5.7-Magnitude Earthquake Strikes Off Coast of N. California

September 22, 2017 Last Updated: September 23, 2017

A magnitude-5.7 earthquake hit off the coast of Northern California according to the U.S. Geological Survey in an update at around 4 p.m. ET on Friday.

The quake hit at around 5.6 miles in depth, according to the agency.

The quake appears to be too far offshore to cause any damage. No tsunami warning has yet been issued. It hit about 150 miles off the coast of California.

(USGS)
(USGS)

The  Sacramento Bee wrote that after Tuesday’s devastating earthquake in Mexico, it noted that smaller quakes shook parts of California. “The West Coast is bracing for the worst.”

“Time spoke to experts who pointed out that Southern California, Los Angeles and San Francisco were the most at-risk areas in the country for the next destructive quake. It’s been 160 years since the magnitude 7.9 earthquake near the San Andreas Fault, meaning a lot of pressure has built up over the years,” it reports.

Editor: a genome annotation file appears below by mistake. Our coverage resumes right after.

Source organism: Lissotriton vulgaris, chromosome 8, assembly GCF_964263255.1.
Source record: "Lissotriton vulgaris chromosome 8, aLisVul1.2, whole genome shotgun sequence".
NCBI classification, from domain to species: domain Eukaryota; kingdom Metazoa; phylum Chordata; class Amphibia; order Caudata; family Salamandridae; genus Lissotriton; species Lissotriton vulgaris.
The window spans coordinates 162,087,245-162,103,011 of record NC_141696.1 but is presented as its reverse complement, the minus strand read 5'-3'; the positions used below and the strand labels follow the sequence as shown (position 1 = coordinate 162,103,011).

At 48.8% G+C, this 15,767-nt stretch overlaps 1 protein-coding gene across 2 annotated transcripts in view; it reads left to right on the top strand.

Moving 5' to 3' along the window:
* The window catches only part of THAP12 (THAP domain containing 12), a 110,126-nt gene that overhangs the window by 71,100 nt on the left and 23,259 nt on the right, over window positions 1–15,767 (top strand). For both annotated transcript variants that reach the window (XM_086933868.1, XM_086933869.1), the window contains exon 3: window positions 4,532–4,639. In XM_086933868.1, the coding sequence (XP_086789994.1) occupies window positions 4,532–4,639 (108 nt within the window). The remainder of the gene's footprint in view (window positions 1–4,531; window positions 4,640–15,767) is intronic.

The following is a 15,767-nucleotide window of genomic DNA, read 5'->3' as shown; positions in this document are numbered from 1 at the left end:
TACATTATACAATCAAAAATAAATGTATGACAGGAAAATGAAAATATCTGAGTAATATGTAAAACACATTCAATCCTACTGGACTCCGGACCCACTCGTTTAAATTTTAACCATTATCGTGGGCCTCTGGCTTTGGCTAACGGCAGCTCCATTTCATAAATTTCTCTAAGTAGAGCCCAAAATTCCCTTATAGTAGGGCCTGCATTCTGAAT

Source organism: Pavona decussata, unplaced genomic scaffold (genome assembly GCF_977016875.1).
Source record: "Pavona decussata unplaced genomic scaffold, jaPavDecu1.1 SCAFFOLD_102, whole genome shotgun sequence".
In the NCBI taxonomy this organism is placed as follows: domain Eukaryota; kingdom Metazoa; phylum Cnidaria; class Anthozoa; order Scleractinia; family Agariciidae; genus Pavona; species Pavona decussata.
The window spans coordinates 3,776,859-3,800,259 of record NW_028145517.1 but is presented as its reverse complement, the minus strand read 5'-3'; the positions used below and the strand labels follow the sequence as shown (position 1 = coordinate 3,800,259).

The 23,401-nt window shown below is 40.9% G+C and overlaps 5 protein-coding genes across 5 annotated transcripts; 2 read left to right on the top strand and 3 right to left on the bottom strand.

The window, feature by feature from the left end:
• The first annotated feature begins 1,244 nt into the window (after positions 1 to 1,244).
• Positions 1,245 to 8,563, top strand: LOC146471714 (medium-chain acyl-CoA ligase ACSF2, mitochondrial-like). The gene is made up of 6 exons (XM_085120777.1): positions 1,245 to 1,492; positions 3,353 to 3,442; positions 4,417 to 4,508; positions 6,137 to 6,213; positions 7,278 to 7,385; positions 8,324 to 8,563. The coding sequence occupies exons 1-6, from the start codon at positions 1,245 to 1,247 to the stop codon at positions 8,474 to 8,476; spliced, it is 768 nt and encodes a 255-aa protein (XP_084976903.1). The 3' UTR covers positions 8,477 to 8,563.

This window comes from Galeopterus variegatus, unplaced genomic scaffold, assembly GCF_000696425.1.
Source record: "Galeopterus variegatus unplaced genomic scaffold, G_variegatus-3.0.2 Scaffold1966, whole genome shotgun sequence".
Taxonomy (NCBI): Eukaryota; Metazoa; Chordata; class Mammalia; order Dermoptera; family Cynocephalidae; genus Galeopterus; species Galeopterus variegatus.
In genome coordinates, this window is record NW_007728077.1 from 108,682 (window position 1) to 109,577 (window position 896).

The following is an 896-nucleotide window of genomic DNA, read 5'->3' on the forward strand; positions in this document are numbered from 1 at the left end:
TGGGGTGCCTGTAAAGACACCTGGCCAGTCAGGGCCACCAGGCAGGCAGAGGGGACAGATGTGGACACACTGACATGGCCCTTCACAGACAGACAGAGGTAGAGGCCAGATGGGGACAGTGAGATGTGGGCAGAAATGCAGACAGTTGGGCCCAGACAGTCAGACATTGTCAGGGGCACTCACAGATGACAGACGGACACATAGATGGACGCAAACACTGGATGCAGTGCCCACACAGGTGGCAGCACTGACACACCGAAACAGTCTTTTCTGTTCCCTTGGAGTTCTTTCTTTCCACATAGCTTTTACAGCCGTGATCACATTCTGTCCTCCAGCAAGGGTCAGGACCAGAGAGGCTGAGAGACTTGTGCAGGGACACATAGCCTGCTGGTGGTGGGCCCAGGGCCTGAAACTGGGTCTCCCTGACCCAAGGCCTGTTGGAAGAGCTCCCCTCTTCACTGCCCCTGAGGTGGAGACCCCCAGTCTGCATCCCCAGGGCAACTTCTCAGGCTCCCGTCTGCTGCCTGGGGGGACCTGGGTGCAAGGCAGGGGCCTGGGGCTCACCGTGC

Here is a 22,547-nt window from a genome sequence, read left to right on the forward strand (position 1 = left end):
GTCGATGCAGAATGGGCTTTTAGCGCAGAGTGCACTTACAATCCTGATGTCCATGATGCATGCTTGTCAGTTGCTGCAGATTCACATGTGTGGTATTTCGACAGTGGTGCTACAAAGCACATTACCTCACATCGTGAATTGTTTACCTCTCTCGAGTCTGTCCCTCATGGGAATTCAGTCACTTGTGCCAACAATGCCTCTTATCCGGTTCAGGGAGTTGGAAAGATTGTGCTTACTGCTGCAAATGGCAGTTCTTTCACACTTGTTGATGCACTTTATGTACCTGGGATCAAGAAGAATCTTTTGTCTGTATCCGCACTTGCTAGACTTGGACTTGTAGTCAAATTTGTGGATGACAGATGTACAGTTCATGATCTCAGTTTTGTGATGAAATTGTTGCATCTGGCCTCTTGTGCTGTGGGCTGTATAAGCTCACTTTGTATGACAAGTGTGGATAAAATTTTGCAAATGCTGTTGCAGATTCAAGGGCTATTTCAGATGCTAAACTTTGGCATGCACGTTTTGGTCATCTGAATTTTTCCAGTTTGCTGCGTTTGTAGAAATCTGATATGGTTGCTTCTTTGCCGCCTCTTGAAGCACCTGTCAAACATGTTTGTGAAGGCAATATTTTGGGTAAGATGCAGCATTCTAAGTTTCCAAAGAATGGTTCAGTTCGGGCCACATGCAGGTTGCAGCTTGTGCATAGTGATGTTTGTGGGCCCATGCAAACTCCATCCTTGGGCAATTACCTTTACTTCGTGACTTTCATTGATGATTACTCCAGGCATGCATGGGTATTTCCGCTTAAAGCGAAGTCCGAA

It added:

On the central coast, a magnitude 3.2 quake hit San Juan Bautista on Wednesday morning, and a magnitude 2.8 earthquake rumbled between Gilroy and Morgan Hill about 10 a.m. Thursday, television station KSBW-8 reported. Stronger earthquakes were reported in Northern California, with a magnitude 3.8 earthquake reported in Shasta County and a 3.0 in Humboldt County.

 

(USGS)
(USGS)

It comes after several large earthquakes hit Paupa New Guinea, Indonesia, Vanuatu, Japan, and New Zealand.

A 7.1-magnitude earthquake hit Mexico City earlier this week, killing more than 200 people.

(USGS)
(USGS)

The quakes occurred along the Pacific “Ring of Fire,” a region prone to earthquakes and volcanic activity.

The Pacific “Ring of Fire” is in the basin of the Pacific Ocean, lined with 452 volcanoes, which make up 75 percent of the world’s total active volcanoes. About 90 percent of the world’s earthquakes strike along the “Ring of Fire.”

The Ring of Fire, home to more than 450 active and dormant volcanoes. (U.S. Geological Survey)
The Ring of Fire, home to more than 450 active and dormant volcanoes. (U.S. Geological Survey)